Clinical Utility

For the monitoring of the stage progression and therapeutic effects of diabetes nephropathy

Key word: Diabetic Nephropathy

Clinical significance of diabetic nephropathy

With respect to diabetic nephropathy, it was confirmed after a cross-sectional analysis of type 1 diabetes at the Steno Diabetes Center of Denmark that urinary L-FABP significantly rises at a stage earlier than microalbuminuria.

Furthermore, in an inspection of the prognostic diagnosis performance of urinary L-FABP before nephropathy progression targeting patients who had undergone prognostic observation for roughly 30 years from disease onset, it became clear that, surprisingly, even in early-stage nephropathy, the patient group with high urinary L-FABP values had significantly high values during the 20+ year follow-up period for both microalbuminuria and risk of death.

Also, in a 4-year prospective clinical trial targeting outpatients with type 2 diabetes in Japan, it became clear that, of the patients who were CKD stage I or stage II, compared to microalbuminuria patients, positive patients for whom the normal upper limit was the cut-off for urinary L-FABP had a significantly high risk of diabetic nephropathy stage progression over the following 4 years.

Diabetic Nephropathy Progression Curve (Kaplan-Meier curve) by Urinary L-FABP Values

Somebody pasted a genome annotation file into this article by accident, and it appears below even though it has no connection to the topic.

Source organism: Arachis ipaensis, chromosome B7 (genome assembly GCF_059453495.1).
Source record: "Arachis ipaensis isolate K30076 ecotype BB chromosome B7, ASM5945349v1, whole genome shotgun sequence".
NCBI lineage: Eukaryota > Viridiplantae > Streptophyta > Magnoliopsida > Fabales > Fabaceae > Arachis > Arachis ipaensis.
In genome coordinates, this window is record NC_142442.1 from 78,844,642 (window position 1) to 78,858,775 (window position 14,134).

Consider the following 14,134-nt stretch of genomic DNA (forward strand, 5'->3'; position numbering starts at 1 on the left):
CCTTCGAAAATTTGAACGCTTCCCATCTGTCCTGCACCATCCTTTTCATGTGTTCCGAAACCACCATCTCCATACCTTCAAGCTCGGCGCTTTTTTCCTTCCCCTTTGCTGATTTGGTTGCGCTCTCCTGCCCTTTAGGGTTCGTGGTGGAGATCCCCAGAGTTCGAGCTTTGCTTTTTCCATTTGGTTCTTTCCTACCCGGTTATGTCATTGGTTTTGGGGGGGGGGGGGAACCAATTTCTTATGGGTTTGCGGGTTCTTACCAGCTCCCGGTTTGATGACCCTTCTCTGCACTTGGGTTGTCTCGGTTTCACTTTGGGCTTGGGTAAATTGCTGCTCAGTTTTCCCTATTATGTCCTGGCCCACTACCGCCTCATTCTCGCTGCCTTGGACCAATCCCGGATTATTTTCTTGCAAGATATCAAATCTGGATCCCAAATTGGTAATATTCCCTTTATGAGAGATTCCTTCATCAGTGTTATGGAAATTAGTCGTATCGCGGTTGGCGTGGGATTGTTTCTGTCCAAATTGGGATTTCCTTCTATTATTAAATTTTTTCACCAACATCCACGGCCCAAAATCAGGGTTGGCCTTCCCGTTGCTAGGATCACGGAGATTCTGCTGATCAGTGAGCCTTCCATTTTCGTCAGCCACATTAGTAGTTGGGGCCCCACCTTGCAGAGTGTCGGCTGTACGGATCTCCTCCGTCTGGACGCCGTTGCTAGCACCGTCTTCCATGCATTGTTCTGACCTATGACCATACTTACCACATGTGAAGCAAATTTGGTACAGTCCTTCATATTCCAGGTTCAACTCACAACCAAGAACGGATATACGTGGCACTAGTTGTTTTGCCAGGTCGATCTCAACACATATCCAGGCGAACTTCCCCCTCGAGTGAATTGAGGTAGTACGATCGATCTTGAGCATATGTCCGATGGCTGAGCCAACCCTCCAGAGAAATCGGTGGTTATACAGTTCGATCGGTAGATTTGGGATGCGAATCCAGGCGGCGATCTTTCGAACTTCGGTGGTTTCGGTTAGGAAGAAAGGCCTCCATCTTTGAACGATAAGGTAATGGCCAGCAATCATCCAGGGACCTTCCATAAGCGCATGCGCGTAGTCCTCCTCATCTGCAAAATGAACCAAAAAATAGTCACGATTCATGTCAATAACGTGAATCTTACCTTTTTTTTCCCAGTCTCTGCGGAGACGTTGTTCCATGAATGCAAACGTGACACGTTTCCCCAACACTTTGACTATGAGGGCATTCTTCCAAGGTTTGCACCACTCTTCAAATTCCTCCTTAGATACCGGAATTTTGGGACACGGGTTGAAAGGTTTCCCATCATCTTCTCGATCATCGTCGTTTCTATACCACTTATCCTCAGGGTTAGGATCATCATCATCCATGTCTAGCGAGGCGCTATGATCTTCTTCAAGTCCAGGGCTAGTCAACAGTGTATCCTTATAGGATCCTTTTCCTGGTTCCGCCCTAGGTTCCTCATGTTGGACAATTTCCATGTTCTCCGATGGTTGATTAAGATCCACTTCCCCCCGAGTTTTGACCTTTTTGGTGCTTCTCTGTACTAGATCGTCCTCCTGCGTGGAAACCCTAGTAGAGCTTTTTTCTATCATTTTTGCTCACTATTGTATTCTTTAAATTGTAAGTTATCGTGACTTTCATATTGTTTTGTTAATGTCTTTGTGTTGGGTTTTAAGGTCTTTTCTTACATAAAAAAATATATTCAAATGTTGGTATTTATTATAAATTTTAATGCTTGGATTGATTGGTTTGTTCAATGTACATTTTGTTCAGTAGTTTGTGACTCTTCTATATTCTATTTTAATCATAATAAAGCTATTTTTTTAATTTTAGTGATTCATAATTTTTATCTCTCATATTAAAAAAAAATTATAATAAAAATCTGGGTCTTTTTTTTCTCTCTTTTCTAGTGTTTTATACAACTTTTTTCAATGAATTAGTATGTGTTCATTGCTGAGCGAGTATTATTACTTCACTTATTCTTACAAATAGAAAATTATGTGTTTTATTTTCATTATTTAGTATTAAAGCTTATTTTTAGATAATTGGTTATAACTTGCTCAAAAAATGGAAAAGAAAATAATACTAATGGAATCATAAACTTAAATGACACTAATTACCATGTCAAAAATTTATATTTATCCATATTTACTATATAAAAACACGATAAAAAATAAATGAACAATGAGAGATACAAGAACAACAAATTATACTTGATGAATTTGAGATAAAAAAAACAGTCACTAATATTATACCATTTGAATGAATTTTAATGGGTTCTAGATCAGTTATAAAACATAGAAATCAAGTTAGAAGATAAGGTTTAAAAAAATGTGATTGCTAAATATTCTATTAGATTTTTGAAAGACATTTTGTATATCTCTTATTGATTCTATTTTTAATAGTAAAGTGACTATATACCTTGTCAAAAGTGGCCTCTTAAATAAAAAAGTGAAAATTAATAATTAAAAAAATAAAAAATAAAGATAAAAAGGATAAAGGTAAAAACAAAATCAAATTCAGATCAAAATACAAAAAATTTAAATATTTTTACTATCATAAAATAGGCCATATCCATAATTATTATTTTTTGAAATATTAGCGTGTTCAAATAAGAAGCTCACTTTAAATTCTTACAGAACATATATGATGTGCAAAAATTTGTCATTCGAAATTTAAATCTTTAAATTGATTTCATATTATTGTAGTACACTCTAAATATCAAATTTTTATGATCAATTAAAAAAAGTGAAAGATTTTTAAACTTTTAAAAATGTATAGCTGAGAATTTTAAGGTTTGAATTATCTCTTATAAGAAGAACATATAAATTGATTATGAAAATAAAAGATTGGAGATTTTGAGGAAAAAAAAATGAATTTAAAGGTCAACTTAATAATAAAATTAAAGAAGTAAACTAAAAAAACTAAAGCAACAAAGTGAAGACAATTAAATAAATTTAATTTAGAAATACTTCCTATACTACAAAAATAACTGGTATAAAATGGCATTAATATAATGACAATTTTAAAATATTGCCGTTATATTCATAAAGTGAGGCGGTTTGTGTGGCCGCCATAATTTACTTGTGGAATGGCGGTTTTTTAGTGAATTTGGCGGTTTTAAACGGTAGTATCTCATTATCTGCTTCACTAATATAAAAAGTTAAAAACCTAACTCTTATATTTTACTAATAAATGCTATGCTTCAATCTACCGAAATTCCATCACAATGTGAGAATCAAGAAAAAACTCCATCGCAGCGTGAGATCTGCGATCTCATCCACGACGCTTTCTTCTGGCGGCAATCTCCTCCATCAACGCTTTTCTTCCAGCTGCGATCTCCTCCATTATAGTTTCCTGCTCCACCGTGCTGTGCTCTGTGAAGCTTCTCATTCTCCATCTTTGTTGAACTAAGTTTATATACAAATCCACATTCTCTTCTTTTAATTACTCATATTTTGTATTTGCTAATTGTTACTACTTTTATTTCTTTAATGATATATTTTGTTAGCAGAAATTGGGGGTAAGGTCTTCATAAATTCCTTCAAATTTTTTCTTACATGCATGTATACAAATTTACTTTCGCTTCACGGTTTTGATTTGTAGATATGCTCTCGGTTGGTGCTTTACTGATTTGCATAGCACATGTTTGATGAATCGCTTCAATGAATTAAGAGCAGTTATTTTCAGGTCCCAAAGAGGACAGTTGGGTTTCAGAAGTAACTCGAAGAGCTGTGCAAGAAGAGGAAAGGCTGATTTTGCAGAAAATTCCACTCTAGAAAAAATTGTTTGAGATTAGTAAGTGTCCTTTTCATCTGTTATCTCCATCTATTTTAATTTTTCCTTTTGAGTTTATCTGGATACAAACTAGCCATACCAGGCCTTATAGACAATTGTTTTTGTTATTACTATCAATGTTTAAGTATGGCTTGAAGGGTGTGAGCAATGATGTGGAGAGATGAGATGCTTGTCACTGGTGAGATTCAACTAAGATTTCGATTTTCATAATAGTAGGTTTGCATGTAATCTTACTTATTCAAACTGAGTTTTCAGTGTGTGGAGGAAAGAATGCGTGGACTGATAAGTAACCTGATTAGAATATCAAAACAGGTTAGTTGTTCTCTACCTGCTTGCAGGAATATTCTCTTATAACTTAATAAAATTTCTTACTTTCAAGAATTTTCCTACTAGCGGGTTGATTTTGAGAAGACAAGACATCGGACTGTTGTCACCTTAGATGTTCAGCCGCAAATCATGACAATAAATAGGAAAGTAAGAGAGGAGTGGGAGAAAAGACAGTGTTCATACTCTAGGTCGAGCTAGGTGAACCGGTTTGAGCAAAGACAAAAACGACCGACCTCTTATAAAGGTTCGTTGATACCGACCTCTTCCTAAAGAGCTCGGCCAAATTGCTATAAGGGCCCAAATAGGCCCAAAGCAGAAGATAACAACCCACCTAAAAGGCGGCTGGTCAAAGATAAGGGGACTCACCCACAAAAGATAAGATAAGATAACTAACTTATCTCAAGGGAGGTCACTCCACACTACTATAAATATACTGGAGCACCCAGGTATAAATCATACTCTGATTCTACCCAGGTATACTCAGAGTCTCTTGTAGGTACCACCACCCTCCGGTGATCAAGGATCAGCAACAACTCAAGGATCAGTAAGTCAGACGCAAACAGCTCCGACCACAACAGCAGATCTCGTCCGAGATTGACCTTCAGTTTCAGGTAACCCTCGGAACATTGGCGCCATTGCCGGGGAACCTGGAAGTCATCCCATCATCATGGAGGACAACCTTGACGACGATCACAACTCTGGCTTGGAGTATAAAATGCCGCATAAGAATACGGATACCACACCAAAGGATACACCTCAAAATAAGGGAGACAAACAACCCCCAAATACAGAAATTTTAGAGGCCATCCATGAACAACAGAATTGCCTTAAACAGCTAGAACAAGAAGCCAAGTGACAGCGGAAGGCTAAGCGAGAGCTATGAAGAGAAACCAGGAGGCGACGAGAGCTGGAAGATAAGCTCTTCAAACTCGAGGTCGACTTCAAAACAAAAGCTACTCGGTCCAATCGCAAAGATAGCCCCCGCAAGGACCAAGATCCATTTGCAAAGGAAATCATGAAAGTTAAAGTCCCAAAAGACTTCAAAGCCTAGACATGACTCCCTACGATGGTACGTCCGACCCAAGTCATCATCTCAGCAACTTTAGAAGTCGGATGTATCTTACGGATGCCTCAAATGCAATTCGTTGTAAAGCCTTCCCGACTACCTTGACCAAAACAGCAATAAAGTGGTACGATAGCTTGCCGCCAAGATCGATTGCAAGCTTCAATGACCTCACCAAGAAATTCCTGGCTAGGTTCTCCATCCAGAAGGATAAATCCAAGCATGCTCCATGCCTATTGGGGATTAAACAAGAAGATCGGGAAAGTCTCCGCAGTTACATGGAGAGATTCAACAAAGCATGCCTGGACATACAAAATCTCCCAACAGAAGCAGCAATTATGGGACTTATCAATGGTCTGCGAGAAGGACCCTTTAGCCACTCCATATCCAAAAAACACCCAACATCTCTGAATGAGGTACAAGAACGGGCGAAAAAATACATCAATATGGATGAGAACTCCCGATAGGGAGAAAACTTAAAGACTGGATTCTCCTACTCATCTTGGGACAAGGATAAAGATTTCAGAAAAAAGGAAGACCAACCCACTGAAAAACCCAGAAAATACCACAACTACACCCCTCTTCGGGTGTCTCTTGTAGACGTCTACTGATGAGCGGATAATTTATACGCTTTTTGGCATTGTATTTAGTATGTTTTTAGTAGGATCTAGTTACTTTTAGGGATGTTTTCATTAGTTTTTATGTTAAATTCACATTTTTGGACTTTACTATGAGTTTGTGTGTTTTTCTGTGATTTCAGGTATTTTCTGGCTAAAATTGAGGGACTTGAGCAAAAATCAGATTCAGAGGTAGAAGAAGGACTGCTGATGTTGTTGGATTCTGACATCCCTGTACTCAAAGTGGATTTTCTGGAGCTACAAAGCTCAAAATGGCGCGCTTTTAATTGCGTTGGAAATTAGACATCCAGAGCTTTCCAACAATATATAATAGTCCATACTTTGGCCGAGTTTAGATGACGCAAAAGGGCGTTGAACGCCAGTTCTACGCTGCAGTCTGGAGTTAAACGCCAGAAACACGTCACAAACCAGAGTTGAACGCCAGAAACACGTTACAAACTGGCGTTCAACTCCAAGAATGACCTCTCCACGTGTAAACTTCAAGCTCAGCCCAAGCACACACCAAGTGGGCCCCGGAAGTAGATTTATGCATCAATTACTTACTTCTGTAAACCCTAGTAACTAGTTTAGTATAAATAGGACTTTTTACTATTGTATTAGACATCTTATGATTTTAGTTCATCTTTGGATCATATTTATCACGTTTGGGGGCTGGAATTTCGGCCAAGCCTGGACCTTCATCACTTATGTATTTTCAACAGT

In a clinical study of diabetic nephropathy targeting type 1 diabetes and type 2 diabetes, urinary L-FABP increased with diabetes stage progression, and also had significantly high values compared to the normal control in the earlier stages of nephropathy, when trace amounts of albumin in the urine cannot be found[1],[2].

In a longitudinal study targeting patients (n=165) with type 1 diabetes and in the earlier stages of nephropathy, it was found that there was significant progression to early-stage nephropathy by the patient group with high urinary L-FABP values compared to the patient group with low urinary L-FABP values (figure on right)[3].

Furthermore, it has been found that urinary L-FABP is important as a risk factor in the progression of type II diabetic nephropathy[4].


  • [1] Nakamura, T. et al., Effect of Pitavastatin on Urinary Liver-Type Fatty Acid–Binding Protein Levels in Patients With Early Diabetic Nephropathy. Diabetes Care. 28(11): 2728-2732, 2005. PubMed
  • [2] Nielsen, S.E. et al., Tubular and glomerular injury in diabetes and the impact of ACE inhibition. Diabetes Care. 32(9): 1684-1688, 2009. PubMed
  • [3] Nielsen, S.E. et al., Urinary liver-type fatty acid-binding protein predicts progression to nephropathy in type 1 diabetic patients. Diabetes Care. 33(6): 1320-1324, 2010. PubMed
  • [4] Kamijo-Ikemori, A. et al., Clinical significance of urinary liver-type fatty acid-binding protein in diabetic nephropathy of type 2 diabetic patients. Diabetes Care. 34(3): 691-696, 2011. PubMed

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For nonclinical safety evaluation

Urinary L-FABP kits for Rat, Dog, Cat, Monkey and Pig are available for the purpose of monitoring drug nephrotoxicity and drug effectiveness.
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